Top police commanders have been summoned to Nairobi for a briefing on planned reforms that President Uhuru Kenyatta is expected to attend.
The meeting, christened ‘IG’s Communication’, will start tomorrow and end on Thursday. The President will address the commanders at the Kenya School of Government and launch the reform programme.
Last month, Uhuru gave Interior Cabinet Secretary Fred Matiang’i and Inspector General of Police Joseph Boinnet 30 days come up with a framework and strategy to improve efficiency in the police service.
He said the Government would continue investing in the National Police Service (NPS) to boost efficiency.
He said to this end, the Government had increased the allocation to NPS from Sh53.6 billion in 2013 to Sh97.6 billion in the 2018-2019 financial year, adding that Kenyans expected positive returns for their taxes.
“I therefore expect that such investment should translate into corresponding or equivalent returns on investments,” he said.
Uhuru added that since 2013, the Government had increased the strength of NPS with 30,000 more officers to attain the current police to population ratio estimated at 1:425.
He said under the NPS modernisation plan, which has been accelerated over the past six years, the Government had continued to improve logistical and operational capability to ensure enhanced policemobility, CCTV surveillance of major cities, provision of forensic facilities and better equipment.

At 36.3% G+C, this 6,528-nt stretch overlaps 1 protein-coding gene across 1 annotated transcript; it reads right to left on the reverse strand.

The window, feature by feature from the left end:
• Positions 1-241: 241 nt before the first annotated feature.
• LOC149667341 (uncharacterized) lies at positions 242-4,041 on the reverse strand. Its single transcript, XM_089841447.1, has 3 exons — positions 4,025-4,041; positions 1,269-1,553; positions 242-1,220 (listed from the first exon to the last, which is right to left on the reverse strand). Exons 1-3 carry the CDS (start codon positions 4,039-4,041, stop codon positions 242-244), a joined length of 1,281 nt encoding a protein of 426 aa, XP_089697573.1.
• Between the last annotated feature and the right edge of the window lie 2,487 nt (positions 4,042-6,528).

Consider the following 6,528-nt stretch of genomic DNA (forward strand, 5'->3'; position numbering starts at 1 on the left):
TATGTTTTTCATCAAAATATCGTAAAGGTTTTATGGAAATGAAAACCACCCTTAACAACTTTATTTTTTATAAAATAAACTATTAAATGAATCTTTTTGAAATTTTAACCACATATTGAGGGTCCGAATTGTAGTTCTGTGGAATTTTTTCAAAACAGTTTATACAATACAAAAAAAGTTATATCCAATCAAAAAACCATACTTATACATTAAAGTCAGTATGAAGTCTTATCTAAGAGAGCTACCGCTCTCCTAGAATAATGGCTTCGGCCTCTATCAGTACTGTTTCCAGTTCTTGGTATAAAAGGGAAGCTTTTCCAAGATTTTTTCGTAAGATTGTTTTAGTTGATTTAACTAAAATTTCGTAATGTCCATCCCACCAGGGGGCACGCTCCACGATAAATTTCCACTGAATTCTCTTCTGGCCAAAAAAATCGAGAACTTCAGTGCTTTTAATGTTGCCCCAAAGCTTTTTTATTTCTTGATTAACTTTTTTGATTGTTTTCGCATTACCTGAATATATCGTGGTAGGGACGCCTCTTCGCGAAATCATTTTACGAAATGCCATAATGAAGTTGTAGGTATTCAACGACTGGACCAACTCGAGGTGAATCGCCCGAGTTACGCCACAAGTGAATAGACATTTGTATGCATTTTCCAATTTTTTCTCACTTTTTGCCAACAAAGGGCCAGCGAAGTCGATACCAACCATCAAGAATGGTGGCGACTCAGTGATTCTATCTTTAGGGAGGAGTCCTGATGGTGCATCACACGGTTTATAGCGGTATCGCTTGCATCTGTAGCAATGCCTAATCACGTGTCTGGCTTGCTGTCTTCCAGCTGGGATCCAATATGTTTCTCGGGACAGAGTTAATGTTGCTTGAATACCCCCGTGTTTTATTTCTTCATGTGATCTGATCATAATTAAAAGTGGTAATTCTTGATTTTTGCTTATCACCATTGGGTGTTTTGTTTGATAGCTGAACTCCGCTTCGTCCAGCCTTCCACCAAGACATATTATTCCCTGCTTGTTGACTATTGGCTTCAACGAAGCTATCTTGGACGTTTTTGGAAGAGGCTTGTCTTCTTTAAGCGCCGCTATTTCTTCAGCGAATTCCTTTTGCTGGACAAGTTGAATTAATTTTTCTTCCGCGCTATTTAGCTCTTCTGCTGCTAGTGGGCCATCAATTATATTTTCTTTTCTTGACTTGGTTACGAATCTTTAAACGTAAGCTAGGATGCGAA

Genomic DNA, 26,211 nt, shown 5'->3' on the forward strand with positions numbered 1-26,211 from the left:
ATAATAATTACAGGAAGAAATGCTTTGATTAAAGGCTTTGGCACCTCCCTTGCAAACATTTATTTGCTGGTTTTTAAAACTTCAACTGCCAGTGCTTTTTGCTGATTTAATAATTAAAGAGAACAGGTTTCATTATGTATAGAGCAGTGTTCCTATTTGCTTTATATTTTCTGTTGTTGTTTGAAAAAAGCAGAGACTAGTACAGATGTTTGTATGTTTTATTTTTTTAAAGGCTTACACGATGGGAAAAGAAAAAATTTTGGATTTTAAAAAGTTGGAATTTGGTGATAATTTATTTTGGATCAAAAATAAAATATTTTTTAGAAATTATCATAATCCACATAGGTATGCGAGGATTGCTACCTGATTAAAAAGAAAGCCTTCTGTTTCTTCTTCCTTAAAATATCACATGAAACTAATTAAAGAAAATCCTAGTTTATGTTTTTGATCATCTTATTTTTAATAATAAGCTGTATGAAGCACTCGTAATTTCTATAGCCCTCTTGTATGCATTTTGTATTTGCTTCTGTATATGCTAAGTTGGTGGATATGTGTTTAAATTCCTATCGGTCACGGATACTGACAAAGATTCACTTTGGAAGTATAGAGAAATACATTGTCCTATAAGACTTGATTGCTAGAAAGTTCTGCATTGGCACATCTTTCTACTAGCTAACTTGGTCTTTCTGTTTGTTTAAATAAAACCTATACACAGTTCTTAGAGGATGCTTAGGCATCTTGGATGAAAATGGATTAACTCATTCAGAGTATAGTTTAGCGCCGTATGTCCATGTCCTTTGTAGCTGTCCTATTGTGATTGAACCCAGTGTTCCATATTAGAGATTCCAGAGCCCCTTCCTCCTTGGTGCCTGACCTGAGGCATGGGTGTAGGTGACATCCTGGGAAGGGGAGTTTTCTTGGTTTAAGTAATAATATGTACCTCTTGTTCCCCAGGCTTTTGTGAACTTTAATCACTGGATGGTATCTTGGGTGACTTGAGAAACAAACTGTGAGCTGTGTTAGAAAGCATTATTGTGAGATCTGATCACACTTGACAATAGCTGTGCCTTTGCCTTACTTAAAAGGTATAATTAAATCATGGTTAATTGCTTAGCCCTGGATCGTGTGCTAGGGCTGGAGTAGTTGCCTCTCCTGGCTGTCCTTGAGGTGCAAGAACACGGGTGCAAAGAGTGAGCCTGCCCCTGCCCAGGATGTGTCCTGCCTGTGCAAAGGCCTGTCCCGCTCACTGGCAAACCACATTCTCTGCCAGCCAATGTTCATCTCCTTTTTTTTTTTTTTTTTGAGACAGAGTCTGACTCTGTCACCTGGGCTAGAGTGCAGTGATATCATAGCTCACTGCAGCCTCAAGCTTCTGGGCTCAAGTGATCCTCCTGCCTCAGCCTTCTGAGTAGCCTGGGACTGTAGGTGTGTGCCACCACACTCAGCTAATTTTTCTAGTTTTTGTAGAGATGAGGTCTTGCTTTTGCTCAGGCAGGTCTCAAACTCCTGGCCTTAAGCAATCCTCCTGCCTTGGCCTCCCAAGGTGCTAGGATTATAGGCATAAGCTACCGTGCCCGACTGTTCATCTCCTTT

Uhuru said there was need to re-examine efficiency in the security system to identify and seal points of capacity leakage and ensure prudent use of resources.
The planned changes include conversion of some Administration Police officers to Kenya Police personnel.
Those identified will be retrained at the Kenya PoliceTraining College, Kiganjo and at the Administration Police Training College.
All officers who joined the service before 2011 will be sent to the colleges in groups for retraining while those who joined after will be left as the lean team to manage core mandates.
The remaining group will have a refresher course at the AP Kanyonyo College before being redeployed.
Those who have seen the proposals for structural changes say more than 3,600 chiefs’ camps in the country will be turned into modern police posts.
All the country’s 1,520 wards will have police stations while constituencies will also have police divisions as part of efforts to devolve services across the country.
Further, the Anti-Stock Theft Unit (ASTU) will now be run under the Administration Police. The unit will join the Rapid Deployment Unit, Rural Border Patrol Unit and Security of Government Buildings, which will remain under the Administration Police.
Almost half of the 47,000-strong AP staff will be adopted by the Kenya Police.
The planned changes will also see the service adopt new standards of operation that include consolidating resources under one command in any given area.
For instance, all police vehicles in a given division will be managed and run by the local Officer Commanding Police Division.
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